Background: Despite a powerful civil rights movement and legislation barring discrimination in housing markets, residential neighborhoods remain racially segregated.
Purpose: This study examines the extent to which neighborhoods’ racial composition is inherited across generations and the extent to which high schools’ and colleges’ racial composition mediates this relationship. To understand the underlying social processes responsible for racial segregation, I use the spatial assimilation model, the place stratification model, and perpetuation theory.
Population: Data for this project are from the National Education Longitudinal Study (NELS), the Integrated Postsecondary Education Data System (IPEDS), and the U.S. Census.
Research Design: A longitudinal design tracks the racial composition of the schools, colleges, and neighborhoods from adolescence through age 26.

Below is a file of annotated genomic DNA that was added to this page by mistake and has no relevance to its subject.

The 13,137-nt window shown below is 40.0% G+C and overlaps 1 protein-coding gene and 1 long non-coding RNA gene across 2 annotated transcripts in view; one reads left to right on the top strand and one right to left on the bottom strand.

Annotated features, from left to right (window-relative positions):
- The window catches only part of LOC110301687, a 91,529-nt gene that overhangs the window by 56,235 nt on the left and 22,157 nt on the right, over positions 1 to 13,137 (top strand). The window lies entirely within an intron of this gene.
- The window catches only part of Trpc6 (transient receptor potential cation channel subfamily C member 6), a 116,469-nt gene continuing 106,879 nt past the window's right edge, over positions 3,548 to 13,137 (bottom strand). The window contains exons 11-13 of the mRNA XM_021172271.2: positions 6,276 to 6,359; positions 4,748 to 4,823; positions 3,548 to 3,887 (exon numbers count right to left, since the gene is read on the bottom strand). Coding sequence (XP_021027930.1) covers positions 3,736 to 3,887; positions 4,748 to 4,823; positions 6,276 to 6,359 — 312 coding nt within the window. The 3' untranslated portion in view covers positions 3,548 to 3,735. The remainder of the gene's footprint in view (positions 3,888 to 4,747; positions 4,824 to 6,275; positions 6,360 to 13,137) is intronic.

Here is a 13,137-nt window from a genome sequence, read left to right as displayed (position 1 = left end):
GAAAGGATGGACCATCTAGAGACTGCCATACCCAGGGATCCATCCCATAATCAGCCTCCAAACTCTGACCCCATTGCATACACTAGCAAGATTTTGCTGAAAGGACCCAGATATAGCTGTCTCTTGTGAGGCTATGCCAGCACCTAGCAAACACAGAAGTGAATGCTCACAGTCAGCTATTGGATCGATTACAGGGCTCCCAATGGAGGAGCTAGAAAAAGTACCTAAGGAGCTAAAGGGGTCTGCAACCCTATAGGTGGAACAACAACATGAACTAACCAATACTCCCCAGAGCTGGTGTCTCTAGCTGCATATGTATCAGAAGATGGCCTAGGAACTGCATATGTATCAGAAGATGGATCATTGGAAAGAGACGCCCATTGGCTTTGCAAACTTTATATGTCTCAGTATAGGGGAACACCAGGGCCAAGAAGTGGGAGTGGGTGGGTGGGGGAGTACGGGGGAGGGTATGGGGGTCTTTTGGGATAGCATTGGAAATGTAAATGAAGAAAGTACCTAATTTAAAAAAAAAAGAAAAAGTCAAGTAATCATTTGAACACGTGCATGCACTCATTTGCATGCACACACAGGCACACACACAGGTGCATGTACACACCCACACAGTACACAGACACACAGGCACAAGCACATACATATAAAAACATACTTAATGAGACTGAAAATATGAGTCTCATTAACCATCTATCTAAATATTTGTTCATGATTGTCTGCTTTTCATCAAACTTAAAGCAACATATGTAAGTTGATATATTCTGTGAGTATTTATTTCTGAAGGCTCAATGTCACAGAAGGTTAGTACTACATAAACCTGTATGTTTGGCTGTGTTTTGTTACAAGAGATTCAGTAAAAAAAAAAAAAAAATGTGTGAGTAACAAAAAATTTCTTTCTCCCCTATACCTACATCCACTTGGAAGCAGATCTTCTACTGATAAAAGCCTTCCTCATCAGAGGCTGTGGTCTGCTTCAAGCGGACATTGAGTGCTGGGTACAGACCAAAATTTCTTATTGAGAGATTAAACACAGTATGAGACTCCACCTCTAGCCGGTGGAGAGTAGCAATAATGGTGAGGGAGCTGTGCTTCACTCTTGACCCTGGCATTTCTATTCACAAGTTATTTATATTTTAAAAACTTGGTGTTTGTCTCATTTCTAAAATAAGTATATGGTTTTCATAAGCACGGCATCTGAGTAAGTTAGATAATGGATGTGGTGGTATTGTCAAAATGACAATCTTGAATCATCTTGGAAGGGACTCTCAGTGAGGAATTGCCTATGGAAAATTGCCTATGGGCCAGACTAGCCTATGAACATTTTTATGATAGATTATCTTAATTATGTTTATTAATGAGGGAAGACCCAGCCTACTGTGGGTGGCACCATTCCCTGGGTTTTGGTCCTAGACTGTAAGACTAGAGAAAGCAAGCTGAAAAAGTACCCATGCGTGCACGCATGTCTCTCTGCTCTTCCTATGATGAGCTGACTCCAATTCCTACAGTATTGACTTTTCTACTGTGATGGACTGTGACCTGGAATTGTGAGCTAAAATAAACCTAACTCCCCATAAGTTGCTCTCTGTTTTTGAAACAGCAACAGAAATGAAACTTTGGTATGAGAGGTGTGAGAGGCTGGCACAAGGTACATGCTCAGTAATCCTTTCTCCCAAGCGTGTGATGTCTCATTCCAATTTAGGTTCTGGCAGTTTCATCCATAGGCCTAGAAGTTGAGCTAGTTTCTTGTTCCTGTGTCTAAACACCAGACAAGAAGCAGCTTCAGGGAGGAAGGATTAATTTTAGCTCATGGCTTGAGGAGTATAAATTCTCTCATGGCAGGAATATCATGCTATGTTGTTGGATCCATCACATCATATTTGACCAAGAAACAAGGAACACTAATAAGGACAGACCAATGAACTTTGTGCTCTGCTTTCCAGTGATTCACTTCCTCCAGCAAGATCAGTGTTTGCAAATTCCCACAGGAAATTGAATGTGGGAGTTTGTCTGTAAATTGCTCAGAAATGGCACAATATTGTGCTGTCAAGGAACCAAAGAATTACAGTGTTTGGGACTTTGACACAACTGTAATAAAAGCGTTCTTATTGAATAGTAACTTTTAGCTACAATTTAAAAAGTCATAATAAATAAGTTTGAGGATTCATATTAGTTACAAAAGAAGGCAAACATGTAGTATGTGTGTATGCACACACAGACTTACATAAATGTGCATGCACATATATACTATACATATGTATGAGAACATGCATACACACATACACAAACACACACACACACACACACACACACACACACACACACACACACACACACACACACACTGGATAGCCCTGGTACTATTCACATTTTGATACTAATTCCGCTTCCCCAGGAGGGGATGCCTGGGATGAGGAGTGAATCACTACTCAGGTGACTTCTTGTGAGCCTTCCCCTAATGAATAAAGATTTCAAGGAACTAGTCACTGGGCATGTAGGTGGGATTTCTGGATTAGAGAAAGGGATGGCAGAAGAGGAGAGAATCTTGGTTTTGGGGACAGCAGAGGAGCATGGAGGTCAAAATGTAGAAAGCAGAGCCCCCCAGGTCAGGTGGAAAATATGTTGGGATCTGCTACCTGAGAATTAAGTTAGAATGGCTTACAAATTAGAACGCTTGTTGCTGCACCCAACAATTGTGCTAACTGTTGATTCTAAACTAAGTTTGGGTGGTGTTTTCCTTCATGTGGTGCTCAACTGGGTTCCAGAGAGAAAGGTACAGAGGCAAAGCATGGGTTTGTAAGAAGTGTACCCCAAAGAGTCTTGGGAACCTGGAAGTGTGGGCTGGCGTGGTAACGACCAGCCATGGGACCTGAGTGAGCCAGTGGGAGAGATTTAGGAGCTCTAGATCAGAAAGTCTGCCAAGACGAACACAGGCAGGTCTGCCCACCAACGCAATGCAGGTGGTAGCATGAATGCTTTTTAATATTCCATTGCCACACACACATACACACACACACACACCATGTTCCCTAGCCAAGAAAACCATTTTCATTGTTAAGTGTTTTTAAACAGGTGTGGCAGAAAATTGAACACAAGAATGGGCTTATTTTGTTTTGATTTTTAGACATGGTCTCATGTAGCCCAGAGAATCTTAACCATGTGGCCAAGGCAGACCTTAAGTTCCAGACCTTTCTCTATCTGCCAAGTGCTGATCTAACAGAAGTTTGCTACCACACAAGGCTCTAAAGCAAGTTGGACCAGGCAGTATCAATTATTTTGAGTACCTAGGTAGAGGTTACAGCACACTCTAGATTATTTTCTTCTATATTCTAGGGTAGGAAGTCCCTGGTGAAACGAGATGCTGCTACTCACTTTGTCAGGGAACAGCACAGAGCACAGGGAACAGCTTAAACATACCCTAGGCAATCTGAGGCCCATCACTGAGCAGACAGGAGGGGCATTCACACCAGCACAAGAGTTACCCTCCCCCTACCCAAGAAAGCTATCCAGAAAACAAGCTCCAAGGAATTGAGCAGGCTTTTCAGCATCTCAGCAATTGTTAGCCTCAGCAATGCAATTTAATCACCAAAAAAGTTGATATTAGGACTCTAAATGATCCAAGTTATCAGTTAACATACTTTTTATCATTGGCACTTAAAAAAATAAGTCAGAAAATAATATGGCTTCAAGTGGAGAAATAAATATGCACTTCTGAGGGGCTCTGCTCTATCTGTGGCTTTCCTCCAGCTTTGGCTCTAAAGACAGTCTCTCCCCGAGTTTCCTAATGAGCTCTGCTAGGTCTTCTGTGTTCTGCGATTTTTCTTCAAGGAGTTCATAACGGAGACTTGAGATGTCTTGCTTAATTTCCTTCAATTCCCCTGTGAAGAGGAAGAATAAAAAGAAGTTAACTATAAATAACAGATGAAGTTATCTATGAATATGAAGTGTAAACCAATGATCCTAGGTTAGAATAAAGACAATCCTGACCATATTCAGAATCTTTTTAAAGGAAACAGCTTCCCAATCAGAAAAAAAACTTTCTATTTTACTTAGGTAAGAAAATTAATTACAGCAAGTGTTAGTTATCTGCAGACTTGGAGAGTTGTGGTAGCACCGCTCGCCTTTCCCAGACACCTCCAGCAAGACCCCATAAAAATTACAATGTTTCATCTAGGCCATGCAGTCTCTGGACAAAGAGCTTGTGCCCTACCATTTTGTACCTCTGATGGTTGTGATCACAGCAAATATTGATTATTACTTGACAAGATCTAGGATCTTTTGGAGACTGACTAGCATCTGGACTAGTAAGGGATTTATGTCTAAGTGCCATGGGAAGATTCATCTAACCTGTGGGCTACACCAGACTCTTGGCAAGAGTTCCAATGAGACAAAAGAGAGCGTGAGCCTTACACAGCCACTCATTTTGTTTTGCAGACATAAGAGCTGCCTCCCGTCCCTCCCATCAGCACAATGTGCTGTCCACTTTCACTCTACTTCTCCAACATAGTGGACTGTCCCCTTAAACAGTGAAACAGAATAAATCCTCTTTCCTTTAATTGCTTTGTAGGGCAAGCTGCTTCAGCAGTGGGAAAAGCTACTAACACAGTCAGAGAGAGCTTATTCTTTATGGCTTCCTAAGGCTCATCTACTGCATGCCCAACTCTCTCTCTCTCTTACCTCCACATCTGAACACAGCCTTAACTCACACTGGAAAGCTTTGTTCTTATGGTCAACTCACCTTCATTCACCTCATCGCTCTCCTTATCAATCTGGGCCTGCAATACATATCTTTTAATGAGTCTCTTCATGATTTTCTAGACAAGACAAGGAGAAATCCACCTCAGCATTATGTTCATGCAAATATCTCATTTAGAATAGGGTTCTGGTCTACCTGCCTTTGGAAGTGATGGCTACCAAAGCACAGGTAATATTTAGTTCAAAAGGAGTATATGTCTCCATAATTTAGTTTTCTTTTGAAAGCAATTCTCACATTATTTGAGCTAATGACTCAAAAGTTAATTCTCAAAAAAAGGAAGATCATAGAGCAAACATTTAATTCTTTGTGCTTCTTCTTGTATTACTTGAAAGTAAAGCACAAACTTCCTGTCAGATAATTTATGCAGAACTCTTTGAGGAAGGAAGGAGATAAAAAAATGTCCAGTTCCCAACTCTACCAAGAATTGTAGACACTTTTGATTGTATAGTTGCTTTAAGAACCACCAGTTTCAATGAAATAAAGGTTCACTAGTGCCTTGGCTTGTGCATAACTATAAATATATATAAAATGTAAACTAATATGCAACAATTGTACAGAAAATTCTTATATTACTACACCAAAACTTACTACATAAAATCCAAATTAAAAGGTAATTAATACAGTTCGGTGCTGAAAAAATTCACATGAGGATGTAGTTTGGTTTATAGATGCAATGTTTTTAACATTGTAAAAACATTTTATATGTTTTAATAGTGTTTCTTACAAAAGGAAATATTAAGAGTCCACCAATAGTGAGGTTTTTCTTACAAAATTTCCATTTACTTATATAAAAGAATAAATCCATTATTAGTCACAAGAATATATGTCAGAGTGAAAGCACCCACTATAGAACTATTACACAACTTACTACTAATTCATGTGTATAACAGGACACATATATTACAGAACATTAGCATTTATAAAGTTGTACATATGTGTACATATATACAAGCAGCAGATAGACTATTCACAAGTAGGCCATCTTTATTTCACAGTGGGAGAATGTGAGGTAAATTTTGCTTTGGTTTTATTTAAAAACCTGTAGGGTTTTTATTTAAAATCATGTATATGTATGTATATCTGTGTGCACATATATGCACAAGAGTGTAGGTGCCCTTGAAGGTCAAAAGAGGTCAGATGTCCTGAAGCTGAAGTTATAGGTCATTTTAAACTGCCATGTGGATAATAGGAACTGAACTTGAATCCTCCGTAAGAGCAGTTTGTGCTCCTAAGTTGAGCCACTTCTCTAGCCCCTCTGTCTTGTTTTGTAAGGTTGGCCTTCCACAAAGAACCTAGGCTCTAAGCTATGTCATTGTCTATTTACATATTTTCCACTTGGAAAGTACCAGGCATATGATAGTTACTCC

Findings: Holding constant the percent white in teenagers’ neighborhoods, socioeconomic status, and other variables, the percent white that students experience in high school and college has a lasting influence, affecting the percent white in young adult neighborhoods and explaining 31% of intergenerational continuity of neighborhood racial composition.
Conclusions: The analyses suggest that racial segregation in high schools and colleges reinforces racial segregation in neighborhoods.